As a result of harassment and mistreatment in school and family rejection, often at a young age, many LGBTQI young people are driven to leave school before completing their high school degree and are forced into homelessness, without access to financial, familial or peer support. As a result of these experiences, these same young people are less likely to access and trust services that are not specifically targeted towards them and focused on meeting their needs by ensuring LGBTQI cultural responsiveness and competency throughout each program element.
The program will be run through the Department of Youth and Community Development (DYCD) in close partnership with the NYC Unity Project and the NYC Center for Youth Employment (CYE). The program will engage young adults 16-24, who are currently homeless or at risk of experiencing homelessness to facilitate their attainment of: basic work skills credentials, most importantly the High School Equivalency (HSE), advanced training opportunities during the program, social and emotional trauma-informed mental health support to ensure proper adjustment before entering the workforce, and meaningful connections to both short and long-term career opportunities, culminating in their enrollment in higher education enrollment and/or advanced workforce training credentials with direct, facilitated connection to long term LGBTQI affirming employment opportunities.
Key program elements include:
The program will provide up to three years of service, including two years of intensive direct services that include paid internships and other compensated opportunities. All advanced training, program, and employment opportunities will be assessed for LGBTQI-affirming practices and must meet measurable job outcomes criteria, in order to ensure successful transition of participants into long-term career opportunities.
In September 2017, First Lady Chirlane McCray launched the NYC Unity Project – the City’s first-ever, citywide initiative focused on delivering and coordinating affirming services to LGBTQI communities across NYC. Recent Project commitments include:
On April 22, the Supreme Court announced it would take up three cases that ask whether or not to roll back protections for LGBTQI people under the Civil Rights Act’s prohibitions on sex discrimination. In July, the de Blasio Administration joined a coalition of 66 local governments across the nation in filing an amicus brief in support of three LGBTQI employees arguing that these protections are vital and must remain in place.
“The Unity Project has made our youth homelessness system more responsive, more robust and better equipped to address the disproportionate numbers of LGBTQI youth experiencing homelessness in our city. Unity Works complements our existing efforts to prevent and address youth homelessness through the collaboration of multiple City agencies by further addressing the education and workforce needs of LGBTQI youth experiencing homelessness using best practices of positive youth development, LGBTQI cultural competency, and longer periods of direct service to ensure that participants gain the skills to support their exits out of homelessness,” said Cole Giannone, Senior Advisor for Youth Homelessness, Office of the Deputy Mayor for Health and Human Services.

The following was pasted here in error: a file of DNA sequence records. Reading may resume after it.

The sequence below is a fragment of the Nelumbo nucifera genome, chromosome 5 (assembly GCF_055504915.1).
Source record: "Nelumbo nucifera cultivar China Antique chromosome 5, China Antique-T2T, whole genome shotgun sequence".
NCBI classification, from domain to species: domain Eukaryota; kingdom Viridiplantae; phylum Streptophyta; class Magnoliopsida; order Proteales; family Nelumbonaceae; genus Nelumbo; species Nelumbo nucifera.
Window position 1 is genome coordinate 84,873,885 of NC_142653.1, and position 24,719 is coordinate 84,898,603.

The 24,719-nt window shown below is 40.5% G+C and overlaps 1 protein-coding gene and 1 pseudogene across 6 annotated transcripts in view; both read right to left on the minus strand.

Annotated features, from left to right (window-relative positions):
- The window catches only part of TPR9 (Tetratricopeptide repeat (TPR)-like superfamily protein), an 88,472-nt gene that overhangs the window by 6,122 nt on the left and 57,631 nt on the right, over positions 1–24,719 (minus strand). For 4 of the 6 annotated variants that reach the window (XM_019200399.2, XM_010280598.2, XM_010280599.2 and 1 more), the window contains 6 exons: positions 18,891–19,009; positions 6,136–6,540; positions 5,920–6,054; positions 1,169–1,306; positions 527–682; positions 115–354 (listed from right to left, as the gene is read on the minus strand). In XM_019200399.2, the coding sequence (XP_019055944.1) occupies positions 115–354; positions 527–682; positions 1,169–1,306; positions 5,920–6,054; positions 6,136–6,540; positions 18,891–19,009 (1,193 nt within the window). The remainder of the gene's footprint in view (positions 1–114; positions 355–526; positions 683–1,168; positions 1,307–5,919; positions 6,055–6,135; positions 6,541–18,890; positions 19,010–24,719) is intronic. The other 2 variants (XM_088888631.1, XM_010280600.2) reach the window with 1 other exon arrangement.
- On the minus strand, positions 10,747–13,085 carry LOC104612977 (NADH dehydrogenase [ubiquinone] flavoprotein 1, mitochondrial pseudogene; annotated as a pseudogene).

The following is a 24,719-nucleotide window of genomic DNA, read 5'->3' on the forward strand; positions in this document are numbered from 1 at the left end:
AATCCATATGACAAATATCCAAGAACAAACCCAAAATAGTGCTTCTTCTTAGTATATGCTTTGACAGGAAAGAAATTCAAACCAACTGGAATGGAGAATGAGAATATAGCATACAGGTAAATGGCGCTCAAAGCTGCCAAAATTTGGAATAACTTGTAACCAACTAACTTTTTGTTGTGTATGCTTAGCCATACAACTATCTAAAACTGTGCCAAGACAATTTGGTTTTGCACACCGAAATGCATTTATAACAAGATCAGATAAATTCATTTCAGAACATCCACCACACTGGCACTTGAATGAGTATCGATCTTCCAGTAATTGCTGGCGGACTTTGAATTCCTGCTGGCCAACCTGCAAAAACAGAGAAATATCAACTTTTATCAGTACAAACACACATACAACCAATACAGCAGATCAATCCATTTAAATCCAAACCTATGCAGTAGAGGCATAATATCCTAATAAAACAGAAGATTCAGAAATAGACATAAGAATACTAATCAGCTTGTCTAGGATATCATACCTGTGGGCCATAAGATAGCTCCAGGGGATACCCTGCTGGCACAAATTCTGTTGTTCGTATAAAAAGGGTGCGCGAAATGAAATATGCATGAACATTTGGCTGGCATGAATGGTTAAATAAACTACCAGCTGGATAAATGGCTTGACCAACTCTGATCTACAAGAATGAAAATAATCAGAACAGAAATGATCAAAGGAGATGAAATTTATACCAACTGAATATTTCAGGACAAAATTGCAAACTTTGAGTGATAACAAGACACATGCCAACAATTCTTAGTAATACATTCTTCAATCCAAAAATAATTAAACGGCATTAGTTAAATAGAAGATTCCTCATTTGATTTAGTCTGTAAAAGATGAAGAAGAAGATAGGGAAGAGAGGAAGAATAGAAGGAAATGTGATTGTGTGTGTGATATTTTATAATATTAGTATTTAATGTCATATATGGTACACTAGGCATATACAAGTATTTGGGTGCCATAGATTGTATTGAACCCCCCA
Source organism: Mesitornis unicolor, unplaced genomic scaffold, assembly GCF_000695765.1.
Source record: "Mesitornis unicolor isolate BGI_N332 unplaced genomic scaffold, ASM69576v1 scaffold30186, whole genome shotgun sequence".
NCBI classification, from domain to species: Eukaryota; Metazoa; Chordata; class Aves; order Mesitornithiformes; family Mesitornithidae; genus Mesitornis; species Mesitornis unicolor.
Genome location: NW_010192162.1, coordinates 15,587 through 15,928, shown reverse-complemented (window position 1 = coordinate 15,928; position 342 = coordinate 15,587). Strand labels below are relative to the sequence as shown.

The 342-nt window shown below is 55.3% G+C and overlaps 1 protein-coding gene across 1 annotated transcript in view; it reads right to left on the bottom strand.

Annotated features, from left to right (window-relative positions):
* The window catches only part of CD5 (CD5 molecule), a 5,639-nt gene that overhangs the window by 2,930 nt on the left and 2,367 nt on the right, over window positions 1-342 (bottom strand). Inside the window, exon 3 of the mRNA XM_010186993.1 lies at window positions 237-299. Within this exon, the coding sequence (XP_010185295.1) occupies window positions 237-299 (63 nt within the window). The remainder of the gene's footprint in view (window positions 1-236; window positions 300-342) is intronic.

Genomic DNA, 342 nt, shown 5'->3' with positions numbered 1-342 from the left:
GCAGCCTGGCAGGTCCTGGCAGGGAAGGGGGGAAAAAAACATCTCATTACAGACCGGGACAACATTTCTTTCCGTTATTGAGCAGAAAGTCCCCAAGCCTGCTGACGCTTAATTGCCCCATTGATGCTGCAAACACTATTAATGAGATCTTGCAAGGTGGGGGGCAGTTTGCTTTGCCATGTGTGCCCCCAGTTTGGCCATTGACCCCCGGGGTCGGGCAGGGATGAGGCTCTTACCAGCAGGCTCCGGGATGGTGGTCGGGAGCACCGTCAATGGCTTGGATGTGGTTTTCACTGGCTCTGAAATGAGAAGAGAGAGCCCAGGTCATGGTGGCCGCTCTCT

“As part of our commitment to helping every young New Yorker prepare for career success, the Center for Youth Employment is proud to partner with the Unity Project and DYCD to create Unity Works,” said David Fischer, Executive Director of the NYC Center for Youth Employment. “This program model was intentionally designed to meet the unique needs of LGBTQI young people, allowing them to earn credentials, build skills, and stay on a path toward long-term careers and economic security.”
“The LGBTQ+ community has faced enough discrimination, and it must stop” said Manhattan Borough President Gale A. Brewer. “This workforce development program will be filling a big void, and I thank the de Blasio administration for implementing such a vital program.”
“According to a recent study, there are more than 1,600 homeless LGBTQ youth in New York City -- more than half of whom have seriously considered suicide. These kids need our help. That's why the Democratic Majorities in the New York State Legislature passed the legislation I carried with Assembly Member Felix Ortiz requiring LGBTQ specific training for runaway and homeless youth providers, and why I'm so glad to see First Lady McCray and the de Blasio Administration create NYC Unity Works,” said Senator Brad Hoylman. “We need all hands on deck to ensure homeless and runaway LGBTQ youth are treated with dignity, compassion and respect.”
“This initiative and trust building reassures our LGBTQ youth that they deserve our unconditional support,” said Assembly Member Harry Bronson. “By building trust and breaking down barriers, we will ensure that our LGBTQ homeless youth have equal opportunities and that they are never denied their ability to live as full citizens.”